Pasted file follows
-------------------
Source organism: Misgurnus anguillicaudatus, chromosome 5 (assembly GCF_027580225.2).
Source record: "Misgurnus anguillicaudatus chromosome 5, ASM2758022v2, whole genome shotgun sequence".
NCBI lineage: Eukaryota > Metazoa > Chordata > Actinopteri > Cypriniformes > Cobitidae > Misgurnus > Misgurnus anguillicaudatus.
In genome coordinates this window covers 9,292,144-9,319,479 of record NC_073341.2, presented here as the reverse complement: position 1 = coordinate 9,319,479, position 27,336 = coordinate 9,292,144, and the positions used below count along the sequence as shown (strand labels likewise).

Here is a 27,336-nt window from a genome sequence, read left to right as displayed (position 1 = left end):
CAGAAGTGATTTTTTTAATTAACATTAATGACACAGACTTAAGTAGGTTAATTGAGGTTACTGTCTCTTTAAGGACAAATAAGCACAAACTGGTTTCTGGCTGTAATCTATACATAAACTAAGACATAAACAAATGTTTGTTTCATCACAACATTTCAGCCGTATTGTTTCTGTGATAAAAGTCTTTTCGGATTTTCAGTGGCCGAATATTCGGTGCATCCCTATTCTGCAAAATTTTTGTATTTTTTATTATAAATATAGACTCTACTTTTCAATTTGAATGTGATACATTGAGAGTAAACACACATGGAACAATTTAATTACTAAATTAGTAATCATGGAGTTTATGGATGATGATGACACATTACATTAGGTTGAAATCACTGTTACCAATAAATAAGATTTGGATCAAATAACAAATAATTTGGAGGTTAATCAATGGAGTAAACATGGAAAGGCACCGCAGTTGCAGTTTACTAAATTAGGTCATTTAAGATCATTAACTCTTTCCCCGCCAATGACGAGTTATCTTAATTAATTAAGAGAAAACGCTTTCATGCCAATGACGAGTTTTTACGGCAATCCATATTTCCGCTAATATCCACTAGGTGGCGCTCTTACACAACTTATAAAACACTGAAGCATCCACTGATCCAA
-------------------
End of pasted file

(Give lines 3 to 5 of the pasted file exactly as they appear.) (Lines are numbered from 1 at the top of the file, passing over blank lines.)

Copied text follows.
NCBI lineage: Eukaryota > Metazoa > Chordata > Actinopteri > Cypriniformes > Cobitidae > Misgurnus > Misgurnus anguillicaudatus.
In genome coordinates this window covers 9,292,144-9,319,479 of record NC_073341.2, presented here as the reverse complement: position 1 = coordinate 9,319,479, position 27,336 = coordinate 9,292,144, and the positions used below count along the sequence as shown (strand labels likewise).

Here is a 27,336-nt window from a genome sequence, read left to right as displayed (position 1 = left end):